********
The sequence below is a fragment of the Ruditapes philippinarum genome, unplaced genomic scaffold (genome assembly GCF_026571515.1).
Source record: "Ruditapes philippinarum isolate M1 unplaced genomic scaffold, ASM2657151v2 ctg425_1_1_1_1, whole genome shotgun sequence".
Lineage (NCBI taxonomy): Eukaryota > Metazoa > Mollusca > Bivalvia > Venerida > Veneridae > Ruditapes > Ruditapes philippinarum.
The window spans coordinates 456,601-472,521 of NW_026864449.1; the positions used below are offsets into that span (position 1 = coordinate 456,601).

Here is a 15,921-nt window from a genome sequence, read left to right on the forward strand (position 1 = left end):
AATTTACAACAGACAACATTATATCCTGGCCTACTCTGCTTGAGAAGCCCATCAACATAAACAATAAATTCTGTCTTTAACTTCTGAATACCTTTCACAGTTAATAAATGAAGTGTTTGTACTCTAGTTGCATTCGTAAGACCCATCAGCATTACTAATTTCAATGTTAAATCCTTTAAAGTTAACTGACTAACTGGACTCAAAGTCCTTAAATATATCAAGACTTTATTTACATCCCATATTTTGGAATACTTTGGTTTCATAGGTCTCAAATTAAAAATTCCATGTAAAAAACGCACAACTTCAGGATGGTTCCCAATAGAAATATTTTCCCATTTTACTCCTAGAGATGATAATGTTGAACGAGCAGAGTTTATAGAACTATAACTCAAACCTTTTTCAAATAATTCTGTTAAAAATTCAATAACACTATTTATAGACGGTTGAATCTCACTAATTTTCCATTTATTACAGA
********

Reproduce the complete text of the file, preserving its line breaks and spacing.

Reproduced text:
The sequence below is a fragment of the Ruditapes philippinarum genome, unplaced genomic scaffold (genome assembly GCF_026571515.1).
Source record: "Ruditapes philippinarum isolate M1 unplaced genomic scaffold, ASM2657151v2 ctg425_1_1_1_1, whole genome shotgun sequence".
Lineage (NCBI taxonomy): Eukaryota > Metazoa > Mollusca > Bivalvia > Venerida > Veneridae > Ruditapes > Ruditapes philippinarum.
The window spans coordinates 456,601-472,521 of NW_026864449.1; the positions used below are offsets into that span (position 1 = coordinate 456,601).

Here is a 15,921-nt window from a genome sequence, read left to right on the forward strand (position 1 = left end):
AATTTACAACAGACAACATTATATCCTGGCCTACTCTGCTTGAGAAGCCCATCAACATAAACAATAAATTCTGTCTTTAACTTCTGAATACCTTTCACAGTTAATAAATGAAGTGTTTGTACTCTAGTTGCATTCGTAAGACCCATCAGCATTACTAATTTCAATGTTAAATCCTTTAAAGTTAACTGACTAACTGGACTCAAAGTCCTTAAATATATCAAGACTTTATTTACATCCCATATTTTGGAATACTTTGGTTTCATAGGTCTCAAATTAAAAATTCCATGTAAAAAACGCACAACTTCAGGATGGTTCCCAATAGAAATATTTTCCCATTTTACTCCTAGAGATGATAATGTTGAACGAGCAGAGTTTATAGAACTATAACTCAAACCTTTTTCAAATAATTCTGTTAAAAATTCAATAACACTATTTATAGACGGTTGAATCTCACTAATTTTCCATTTATTACAGA